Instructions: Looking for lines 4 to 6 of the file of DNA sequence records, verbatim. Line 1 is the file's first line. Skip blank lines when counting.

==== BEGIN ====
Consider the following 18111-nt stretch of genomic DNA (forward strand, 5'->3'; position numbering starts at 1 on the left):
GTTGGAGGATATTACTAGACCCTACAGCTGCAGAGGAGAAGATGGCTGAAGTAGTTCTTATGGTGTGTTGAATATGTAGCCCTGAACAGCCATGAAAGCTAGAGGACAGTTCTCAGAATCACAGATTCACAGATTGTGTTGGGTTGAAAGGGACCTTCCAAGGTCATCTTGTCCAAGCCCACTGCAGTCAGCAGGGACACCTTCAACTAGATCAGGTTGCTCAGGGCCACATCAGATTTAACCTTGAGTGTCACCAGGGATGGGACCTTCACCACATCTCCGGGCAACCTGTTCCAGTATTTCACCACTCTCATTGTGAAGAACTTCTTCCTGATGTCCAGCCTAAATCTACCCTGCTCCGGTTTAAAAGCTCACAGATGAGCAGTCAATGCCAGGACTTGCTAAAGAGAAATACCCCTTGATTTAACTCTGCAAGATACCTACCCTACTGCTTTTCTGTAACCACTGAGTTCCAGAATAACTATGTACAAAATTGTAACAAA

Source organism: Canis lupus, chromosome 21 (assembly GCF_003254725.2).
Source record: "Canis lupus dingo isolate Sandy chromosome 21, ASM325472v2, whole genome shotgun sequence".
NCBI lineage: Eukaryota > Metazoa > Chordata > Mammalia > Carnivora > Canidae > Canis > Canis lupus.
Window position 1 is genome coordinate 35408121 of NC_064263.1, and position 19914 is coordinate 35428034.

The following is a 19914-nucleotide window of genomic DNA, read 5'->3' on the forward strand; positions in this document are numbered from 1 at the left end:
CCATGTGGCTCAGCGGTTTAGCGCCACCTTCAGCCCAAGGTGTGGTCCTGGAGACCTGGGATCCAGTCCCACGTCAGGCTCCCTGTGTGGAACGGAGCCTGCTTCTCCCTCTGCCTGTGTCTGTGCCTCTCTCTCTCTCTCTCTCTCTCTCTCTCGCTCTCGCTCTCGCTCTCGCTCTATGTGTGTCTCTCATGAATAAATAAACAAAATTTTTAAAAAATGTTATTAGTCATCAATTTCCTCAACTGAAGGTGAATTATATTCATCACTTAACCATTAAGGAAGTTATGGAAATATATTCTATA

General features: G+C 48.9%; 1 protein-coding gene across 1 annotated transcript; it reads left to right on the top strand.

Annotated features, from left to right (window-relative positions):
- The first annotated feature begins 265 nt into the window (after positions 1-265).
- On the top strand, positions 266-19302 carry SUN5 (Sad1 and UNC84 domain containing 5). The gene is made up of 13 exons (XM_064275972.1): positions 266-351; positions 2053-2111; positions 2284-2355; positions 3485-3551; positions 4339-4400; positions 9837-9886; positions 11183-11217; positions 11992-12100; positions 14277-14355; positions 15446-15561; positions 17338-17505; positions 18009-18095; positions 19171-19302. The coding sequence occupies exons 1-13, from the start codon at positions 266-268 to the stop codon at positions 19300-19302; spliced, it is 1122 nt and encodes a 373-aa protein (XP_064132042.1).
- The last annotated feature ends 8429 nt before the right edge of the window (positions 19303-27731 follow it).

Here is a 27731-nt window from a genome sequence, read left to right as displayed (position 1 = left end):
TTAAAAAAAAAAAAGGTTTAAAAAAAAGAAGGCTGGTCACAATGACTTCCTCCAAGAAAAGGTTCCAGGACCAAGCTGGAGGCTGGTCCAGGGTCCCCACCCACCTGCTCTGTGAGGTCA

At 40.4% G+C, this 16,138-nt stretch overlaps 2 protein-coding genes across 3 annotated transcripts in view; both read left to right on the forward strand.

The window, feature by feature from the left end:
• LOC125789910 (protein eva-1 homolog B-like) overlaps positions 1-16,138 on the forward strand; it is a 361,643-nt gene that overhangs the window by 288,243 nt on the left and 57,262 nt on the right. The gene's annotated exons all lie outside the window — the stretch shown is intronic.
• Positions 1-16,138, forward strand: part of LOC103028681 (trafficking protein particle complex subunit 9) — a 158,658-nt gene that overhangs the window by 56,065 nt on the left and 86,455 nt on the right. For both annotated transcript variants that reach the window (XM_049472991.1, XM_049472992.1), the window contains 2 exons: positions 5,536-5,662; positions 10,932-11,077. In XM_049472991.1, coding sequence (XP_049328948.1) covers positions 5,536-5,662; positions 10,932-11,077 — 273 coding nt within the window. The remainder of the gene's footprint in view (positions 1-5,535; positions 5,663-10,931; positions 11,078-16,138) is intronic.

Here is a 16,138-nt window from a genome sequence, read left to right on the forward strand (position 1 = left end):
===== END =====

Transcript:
Source record: "Canis lupus dingo isolate Sandy chromosome 21, ASM325472v2, whole genome shotgun sequence".
NCBI lineage: Eukaryota > Metazoa > Chordata > Mammalia > Carnivora > Canidae > Canis > Canis lupus.
Window position 1 is genome coordinate 35408121 of NC_064263.1, and position 19914 is coordinate 35428034.